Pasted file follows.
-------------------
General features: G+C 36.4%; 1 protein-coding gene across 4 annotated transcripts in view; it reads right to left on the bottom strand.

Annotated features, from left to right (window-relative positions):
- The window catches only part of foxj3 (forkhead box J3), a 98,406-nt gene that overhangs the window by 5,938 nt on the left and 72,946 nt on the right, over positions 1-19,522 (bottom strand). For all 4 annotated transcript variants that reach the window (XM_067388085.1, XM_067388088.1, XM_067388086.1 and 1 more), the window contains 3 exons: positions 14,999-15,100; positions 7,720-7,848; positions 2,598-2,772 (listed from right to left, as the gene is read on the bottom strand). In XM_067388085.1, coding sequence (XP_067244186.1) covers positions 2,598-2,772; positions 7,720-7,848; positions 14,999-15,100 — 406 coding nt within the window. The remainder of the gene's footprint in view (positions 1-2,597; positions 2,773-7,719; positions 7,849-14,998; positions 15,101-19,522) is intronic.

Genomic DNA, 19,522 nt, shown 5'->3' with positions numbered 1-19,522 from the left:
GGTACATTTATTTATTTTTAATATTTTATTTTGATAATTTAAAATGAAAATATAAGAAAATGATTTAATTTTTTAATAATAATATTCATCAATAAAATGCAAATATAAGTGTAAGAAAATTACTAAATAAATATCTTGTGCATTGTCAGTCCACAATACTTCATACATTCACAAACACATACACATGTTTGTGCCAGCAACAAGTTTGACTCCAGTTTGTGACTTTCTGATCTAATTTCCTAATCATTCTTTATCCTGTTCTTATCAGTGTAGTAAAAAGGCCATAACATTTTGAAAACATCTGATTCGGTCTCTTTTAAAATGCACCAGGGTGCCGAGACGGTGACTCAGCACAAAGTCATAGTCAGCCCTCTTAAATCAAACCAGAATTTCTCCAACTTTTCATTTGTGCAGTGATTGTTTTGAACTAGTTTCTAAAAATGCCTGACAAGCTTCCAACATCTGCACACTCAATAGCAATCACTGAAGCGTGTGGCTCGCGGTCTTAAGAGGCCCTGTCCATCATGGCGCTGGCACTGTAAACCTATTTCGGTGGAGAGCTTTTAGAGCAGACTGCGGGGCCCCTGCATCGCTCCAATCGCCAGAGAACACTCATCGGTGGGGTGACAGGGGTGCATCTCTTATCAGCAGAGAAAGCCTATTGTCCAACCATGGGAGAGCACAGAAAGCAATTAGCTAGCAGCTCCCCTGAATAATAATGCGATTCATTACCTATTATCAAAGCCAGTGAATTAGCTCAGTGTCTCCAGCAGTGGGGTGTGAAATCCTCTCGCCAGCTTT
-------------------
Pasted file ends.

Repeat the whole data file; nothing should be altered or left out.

General features: G+C 36.4%; 1 protein-coding gene across 4 annotated transcripts in view; it reads right to left on the bottom strand.

Annotated features, from left to right (window-relative positions):
- The window catches only part of foxj3 (forkhead box J3), a 98,406-nt gene that overhangs the window by 5,938 nt on the left and 72,946 nt on the right, over positions 1-19,522 (bottom strand). For all 4 annotated transcript variants that reach the window (XM_067388085.1, XM_067388088.1, XM_067388086.1 and 1 more), the window contains 3 exons: positions 14,999-15,100; positions 7,720-7,848; positions 2,598-2,772 (listed from right to left, as the gene is read on the bottom strand). In XM_067388085.1, coding sequence (XP_067244186.1) covers positions 2,598-2,772; positions 7,720-7,848; positions 14,999-15,100 — 406 coding nt within the window. The remainder of the gene's footprint in view (positions 1-2,597; positions 2,773-7,719; positions 7,849-14,998; positions 15,101-19,522) is intronic.

Genomic DNA, 19,522 nt, shown 5'->3' with positions numbered 1-19,522 from the left:
GGTACATTTATTTATTTTTAATATTTTATTTTGATAATTTAAAATGAAAATATAAGAAAATGATTTAATTTTTTAATAATAATATTCATCAATAAAATGCAAATATAAGTGTAAGAAAATTACTAAATAAATATCTTGTGCATTGTCAGTCCACAATACTTCATACATTCACAAACACATACACATGTTTGTGCCAGCAACAAGTTTGACTCCAGTTTGTGACTTTCTGATCTAATTTCCTAATCATTCTTTATCCTGTTCTTATCAGTGTAGTAAAAAGGCCATAACATTTTGAAAACATCTGATTCGGTCTCTTTTAAAATGCACCAGGGTGCCGAGACGGTGACTCAGCACAAAGTCATAGTCAGCCCTCTTAAATCAAACCAGAATTTCTCCAACTTTTCATTTGTGCAGTGATTGTTTTGAACTAGTTTCTAAAAATGCCTGACAAGCTTCCAACATCTGCACACTCAATAGCAATCACTGAAGCGTGTGGCTCGCGGTCTTAAGAGGCCCTGTCCATCATGGCGCTGGCACTGTAAACCTATTTCGGTGGAGAGCTTTTAGAGCAGACTGCGGGGCCCCTGCATCGCTCCAATCGCCAGAGAACACTCATCGGTGGGGTGACAGGGGTGCATCTCTTATCAGCAGAGAAAGCCTATTGTCCAACCATGGGAGAGCACAGAAAGCAATTAGCTAGCAGCTCCCCTGAATAATAATGCGATTCATTACCTATTATCAAAGCCAGTGAATTAGCTCAGTGTCTCCAGCAGTGGGGTGTGAAATCCTCTCGCCAGCTTT